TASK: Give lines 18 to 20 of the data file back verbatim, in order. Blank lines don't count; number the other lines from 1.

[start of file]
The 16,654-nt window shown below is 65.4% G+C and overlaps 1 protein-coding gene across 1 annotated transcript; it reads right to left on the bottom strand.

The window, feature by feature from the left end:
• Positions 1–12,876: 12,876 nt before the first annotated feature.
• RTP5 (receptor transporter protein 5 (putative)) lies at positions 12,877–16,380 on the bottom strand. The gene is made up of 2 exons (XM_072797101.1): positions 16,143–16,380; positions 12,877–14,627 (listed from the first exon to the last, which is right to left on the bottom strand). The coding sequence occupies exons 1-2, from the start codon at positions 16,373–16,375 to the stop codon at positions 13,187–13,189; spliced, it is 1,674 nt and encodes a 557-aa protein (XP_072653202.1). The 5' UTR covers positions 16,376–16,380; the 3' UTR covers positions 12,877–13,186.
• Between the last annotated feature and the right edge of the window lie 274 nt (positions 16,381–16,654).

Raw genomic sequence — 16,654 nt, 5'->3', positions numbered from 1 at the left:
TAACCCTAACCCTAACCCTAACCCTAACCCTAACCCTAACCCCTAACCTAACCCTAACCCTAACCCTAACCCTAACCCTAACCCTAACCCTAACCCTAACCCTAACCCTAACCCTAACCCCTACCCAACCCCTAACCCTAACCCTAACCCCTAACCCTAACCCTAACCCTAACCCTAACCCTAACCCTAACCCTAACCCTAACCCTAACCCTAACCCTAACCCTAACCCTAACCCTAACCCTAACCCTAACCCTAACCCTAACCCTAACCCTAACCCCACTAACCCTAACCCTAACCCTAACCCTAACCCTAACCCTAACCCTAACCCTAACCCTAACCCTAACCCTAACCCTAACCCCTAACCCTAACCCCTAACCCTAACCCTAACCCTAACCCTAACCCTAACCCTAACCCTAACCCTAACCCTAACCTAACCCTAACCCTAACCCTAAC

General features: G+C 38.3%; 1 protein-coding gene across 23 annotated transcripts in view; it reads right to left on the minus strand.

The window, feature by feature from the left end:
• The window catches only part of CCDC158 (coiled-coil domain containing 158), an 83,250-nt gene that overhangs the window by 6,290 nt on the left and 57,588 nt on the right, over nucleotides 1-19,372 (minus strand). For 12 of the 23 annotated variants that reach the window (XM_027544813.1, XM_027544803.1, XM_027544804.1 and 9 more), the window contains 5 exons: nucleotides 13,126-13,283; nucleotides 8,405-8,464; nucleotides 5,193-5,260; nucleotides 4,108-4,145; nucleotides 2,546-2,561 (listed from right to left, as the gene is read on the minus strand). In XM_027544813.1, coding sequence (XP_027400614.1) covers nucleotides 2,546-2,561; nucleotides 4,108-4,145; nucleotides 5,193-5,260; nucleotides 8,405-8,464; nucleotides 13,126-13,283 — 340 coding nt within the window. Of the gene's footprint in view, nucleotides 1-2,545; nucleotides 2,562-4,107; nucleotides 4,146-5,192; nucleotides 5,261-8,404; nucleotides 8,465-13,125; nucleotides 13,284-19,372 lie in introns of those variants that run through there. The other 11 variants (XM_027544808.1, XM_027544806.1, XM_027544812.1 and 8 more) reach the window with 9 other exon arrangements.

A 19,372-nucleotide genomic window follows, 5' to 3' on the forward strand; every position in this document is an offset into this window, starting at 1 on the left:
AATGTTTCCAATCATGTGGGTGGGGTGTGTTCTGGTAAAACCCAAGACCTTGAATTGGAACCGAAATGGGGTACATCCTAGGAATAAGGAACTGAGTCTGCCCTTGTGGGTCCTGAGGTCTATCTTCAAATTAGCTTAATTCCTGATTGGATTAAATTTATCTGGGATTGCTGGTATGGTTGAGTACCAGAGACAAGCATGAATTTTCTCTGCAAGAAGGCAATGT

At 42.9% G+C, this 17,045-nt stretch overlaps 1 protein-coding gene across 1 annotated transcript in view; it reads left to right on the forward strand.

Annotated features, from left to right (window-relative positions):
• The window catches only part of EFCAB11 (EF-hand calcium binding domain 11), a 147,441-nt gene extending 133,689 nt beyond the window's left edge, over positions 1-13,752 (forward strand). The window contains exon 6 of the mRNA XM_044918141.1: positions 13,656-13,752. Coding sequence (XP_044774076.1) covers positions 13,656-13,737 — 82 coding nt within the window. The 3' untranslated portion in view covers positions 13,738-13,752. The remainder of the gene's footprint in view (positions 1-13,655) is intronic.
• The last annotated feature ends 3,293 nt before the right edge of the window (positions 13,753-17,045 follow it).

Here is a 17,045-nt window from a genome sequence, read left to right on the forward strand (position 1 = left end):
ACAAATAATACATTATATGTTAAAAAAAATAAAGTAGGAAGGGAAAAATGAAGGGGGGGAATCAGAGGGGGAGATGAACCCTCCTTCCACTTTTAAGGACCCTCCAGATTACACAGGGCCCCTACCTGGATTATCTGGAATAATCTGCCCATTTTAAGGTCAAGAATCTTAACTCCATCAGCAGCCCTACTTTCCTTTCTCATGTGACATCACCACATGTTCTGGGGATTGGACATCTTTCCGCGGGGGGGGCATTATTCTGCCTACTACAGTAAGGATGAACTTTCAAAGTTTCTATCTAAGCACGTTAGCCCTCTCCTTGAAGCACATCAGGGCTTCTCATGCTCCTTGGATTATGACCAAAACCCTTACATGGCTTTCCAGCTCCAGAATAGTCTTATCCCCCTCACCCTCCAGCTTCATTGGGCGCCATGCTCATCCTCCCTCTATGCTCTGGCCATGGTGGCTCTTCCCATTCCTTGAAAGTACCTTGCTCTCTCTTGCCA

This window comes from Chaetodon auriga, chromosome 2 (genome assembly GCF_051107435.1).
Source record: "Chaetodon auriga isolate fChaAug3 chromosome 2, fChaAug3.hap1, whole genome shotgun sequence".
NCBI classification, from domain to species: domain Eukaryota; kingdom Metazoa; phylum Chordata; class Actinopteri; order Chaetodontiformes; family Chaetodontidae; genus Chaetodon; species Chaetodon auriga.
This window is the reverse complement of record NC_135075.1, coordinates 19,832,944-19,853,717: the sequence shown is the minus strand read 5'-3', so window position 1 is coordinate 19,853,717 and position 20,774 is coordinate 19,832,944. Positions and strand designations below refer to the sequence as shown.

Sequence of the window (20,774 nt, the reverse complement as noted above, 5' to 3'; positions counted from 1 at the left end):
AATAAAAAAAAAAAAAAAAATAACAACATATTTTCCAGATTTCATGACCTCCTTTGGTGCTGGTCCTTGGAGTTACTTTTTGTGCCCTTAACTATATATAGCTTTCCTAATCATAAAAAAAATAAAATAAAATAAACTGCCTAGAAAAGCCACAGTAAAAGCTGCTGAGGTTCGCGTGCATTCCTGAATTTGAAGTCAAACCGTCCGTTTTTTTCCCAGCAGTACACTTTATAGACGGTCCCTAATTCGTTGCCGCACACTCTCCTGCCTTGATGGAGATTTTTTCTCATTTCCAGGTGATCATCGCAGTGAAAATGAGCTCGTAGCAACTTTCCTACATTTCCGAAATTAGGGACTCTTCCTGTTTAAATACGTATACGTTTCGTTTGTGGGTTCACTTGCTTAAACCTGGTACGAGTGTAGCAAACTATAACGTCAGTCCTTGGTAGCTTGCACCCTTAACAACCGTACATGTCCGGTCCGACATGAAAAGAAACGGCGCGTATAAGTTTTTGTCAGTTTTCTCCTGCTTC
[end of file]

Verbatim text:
ACAAATAATACATTATATGTTAAAAAAAATAAAGTAGGAAGGGAAAAATGAAGGGGGGGAATCAGAGGGGGAGATGAACCCTCCTTCCACTTTTAAGGACCCTCCAGATTACACAGGGCCCCTACCTGGATTATCTGGAATAATCTGCCCATTTTAAGGTCAAGAATCTTAACTCCATCAGCAGCCCTACTTTCCTTTCTCATGTGACATCACCACATGTTCTGGGGATTGGACATCTTTCCGCGGGGGGGGCATTATTCTGCCTACTACAGTAAGGATGAACTTTCAAAGTTTCTATCTAAGCACGTTAGCCCTCTCCTTGAAGCACATCAGGGCTTCTCATGCTCCTTGGATTATGACCAAAACCCTTACATGGCTTTCCAGCTCCAGAATAGTCTTATCCCCCTCACCCTCCAGCTTCATTGGGCGCCATGCTCATCCTCCCTCTATGCTCTGGCCATGGTGGCTCTTCCCATTCCTTGAAAGTACCTTGCTCTCTCTTGCCA

This window comes from Chaetodon auriga, chromosome 2 (genome assembly GCF_051107435.1).
Source record: "Chaetodon auriga isolate fChaAug3 chromosome 2, fChaAug3.hap1, whole genome shotgun sequence".